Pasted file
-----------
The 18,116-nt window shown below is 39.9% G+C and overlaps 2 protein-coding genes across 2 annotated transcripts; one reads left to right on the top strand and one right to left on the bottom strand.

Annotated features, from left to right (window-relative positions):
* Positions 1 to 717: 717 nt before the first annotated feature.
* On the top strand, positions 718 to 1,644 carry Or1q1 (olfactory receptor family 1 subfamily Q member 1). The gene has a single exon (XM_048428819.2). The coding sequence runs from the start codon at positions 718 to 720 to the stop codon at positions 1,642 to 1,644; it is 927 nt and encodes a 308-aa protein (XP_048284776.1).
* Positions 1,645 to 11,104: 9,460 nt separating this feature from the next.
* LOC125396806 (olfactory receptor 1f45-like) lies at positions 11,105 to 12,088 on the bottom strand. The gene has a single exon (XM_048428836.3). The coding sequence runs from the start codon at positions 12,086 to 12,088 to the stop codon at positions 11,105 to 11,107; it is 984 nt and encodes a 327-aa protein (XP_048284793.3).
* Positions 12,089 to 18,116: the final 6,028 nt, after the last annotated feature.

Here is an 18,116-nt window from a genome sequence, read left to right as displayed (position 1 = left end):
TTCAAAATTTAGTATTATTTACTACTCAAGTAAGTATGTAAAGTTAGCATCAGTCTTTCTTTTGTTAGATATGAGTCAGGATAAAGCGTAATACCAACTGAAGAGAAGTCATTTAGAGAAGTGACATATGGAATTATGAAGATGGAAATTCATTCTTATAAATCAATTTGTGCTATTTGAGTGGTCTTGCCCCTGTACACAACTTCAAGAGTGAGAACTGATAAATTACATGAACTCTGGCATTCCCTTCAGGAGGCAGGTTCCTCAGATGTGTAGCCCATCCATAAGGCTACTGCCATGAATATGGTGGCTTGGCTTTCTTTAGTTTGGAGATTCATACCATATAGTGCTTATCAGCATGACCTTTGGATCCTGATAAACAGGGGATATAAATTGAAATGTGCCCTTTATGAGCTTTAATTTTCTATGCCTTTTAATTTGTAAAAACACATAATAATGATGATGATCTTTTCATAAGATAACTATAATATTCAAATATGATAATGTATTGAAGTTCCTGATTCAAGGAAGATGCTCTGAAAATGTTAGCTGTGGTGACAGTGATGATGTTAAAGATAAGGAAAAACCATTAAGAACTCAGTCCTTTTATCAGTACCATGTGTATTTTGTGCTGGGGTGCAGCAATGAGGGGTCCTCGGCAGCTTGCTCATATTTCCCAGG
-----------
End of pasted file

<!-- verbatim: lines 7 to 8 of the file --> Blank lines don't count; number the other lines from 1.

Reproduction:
* Positions 12,089 to 18,116: the final 6,028 nt, after the last annotated feature.

Here is an 18,116-nt window from a genome sequence, read left to right as displayed (position 1 = left end):